Google Fined $50 Million in Australia for Privacy Violations
Last month, it was announced that multinational technology company Google agreed to pay A$60 million ($42.7 million) in monetary penalties in the culmination of a long-standing legal dispute between the company and the Australian Competition and Consumer Commission (ACCC), the nation’s foremost competition watchdog. For context, Google was accused at the beginning of last year of partially misleading Australian consumers about the manner in which the company had been collecting the geolocation data of said consumers. Likewise, a federal court in Australia ruled that “Google continued to collect “Location History” on some Android and Pixel phones, even for customers who ticked “No” or “Do not collect” on their settings” in April of 2021.”
Subsequently, Google’s alleged inability to communicate the ways in which their applications and devices would be collecting and retaining the personal data of Australian citizens in a straightforward and comprehensive manner constituted a breach of the nation’s Consumer Law. Alternatively, a spokesperson for the company released a statement that read “We provide robust controls for location data and are always looking to do more – for example we recently introduced auto delete options for Location History, making it even easier to control your data.” Nonetheless, the company was still ordered to pay a heft fine that the presiding judge Justice Thomas Thawley felt was “fair and reasonable”.
Repeated privacy violations
To this last point, the privacy infringement allegations that were first levied against Google by the ACCC in early 2021 are far from the only of such violations that the company has been involved in during the past few years. For instance, Google has been accused of misrepresenting the ways in which they had been collecting the location data of consumers within the U.S. and France respectively. Beginning with the U.S., Arizona Attorney General Mark Brnovich filed a lawsuit against the technology giant in May 2020 under the premise that Google had used “deceptive and unfair practices used to obtain users’ location data, which Google then exploits for its lucrative advertising business.”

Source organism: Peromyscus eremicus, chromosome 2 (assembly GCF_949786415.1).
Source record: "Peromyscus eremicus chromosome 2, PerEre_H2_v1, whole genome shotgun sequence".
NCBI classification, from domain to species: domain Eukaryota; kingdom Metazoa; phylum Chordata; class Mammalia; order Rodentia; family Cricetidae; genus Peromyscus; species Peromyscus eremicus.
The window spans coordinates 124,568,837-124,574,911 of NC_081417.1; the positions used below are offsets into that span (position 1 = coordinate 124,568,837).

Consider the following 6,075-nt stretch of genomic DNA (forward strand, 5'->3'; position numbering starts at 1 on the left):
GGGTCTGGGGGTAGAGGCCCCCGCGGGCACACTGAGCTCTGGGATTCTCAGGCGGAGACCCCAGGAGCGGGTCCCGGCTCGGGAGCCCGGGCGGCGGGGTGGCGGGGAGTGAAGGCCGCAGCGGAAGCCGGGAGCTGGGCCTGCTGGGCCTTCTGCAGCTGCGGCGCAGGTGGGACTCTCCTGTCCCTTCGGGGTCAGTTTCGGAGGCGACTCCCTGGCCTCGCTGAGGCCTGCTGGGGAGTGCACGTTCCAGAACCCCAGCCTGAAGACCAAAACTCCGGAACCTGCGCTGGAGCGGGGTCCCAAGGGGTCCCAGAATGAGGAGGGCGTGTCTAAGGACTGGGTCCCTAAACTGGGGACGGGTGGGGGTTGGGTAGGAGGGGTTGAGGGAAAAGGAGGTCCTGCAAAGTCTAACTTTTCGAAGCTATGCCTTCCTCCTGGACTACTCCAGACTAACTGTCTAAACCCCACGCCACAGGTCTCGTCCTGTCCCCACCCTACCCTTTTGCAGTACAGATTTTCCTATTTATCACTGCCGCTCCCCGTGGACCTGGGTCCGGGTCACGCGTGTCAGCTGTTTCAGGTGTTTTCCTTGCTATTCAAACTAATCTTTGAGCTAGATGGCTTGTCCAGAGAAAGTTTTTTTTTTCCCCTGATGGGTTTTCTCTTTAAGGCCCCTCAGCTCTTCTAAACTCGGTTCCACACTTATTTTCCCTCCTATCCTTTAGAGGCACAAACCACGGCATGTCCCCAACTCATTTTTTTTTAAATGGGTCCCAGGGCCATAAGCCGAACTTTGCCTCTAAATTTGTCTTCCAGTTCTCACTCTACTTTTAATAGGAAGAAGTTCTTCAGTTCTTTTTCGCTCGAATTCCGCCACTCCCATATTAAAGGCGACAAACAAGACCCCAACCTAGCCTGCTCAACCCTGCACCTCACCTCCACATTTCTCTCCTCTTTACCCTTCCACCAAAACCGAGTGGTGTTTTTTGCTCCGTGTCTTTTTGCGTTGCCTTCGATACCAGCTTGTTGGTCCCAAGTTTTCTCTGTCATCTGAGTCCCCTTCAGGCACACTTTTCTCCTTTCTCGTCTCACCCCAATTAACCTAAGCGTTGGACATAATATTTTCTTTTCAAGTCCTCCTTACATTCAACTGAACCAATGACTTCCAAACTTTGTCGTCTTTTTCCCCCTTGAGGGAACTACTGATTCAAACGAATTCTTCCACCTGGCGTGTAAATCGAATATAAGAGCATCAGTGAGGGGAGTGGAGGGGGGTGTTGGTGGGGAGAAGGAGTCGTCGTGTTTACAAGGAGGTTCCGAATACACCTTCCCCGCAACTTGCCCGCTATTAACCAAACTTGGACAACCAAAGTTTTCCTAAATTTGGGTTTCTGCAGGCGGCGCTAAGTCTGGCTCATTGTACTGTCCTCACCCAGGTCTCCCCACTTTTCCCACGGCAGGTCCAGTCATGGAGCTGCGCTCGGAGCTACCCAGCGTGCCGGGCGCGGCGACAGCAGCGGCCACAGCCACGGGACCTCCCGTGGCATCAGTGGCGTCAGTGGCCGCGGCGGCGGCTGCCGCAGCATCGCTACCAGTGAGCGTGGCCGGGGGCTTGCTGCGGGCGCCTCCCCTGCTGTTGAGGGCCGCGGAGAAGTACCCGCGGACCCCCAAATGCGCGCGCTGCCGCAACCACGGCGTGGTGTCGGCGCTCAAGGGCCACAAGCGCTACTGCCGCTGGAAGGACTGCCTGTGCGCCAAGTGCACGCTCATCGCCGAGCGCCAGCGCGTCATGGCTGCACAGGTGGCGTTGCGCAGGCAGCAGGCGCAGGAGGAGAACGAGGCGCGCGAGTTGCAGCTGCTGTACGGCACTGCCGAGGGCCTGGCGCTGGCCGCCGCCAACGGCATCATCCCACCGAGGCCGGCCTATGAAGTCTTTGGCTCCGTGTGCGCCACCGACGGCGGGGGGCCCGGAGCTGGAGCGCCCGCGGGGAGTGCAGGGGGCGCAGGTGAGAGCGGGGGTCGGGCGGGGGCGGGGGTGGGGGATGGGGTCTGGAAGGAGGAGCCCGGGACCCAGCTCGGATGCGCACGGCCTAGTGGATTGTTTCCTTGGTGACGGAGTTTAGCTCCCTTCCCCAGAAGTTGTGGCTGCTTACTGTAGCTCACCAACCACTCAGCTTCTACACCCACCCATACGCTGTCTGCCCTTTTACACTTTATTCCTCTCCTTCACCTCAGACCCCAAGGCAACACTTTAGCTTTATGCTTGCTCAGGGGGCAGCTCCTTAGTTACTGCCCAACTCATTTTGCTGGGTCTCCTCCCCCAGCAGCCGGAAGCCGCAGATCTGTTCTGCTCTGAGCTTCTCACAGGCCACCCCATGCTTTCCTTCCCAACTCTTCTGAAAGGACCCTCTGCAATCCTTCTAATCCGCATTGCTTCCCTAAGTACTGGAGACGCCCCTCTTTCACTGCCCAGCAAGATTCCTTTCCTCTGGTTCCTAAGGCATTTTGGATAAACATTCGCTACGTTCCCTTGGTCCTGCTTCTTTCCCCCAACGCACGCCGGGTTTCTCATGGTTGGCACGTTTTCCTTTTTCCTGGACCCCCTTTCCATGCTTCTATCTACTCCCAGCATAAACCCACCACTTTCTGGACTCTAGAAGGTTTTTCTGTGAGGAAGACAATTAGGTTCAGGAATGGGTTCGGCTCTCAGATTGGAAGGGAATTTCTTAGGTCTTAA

On the other hand, the European Center for Digital Rights (NOYB), a non-profit organization based in Vienna, Austria, claimed that Google had violated the provisions of the GDPR by allegedly using the company’s Android smartphones to track the online and offline activities consumers within Austria in accordance with unique advertising codes. Furthermore, the lawsuit that NOYB filed against Google went on to posit that these advertising codes were then shared and sold to third parties, which effectively generated revenue for the company. Due to the fact that the majority of the countries within Europe fall under the jurisdiction of the GDPR, Google violated the law by failing to obtain consent from consumers within the region prior to selling their personal data.
Accountability and transparency
Peter Lewis, a public campaigner that works with the think tank the Australia Institute, echoed these same sentiments by stating that “The reality is most people have little to no idea on how much of their data is being used by Google and online platforms. Australia Institute research shows that you need a university education and that it takes an average of 74 minutes to read most terms and conditions.” As a result of the discrepancies between the ways in which companies such as Google portray themselves as protecting the personal information of their users and what the reality of the situation has proven to be, many consumers have found that their personal information was collected even after they selected the do not collect option that is present within the multitude of products and services that Google offers.
As the personal information of the everyday working person has become a sort of quasi-currency in the midst of our current digital age, it is understandable that a massive global tech company such as Google would be accused of privacy infringement on some level. However, this fact does not negate the legal requirements that must be abided by when conducting business within a particular part of the world, as each individual nation has the right to determine what constitutes an invasion of privacy within their jurisdiction. For this reason, while the fine that Google had been ordered to pay in Australia is the latest of such developments, it will surely not be the last.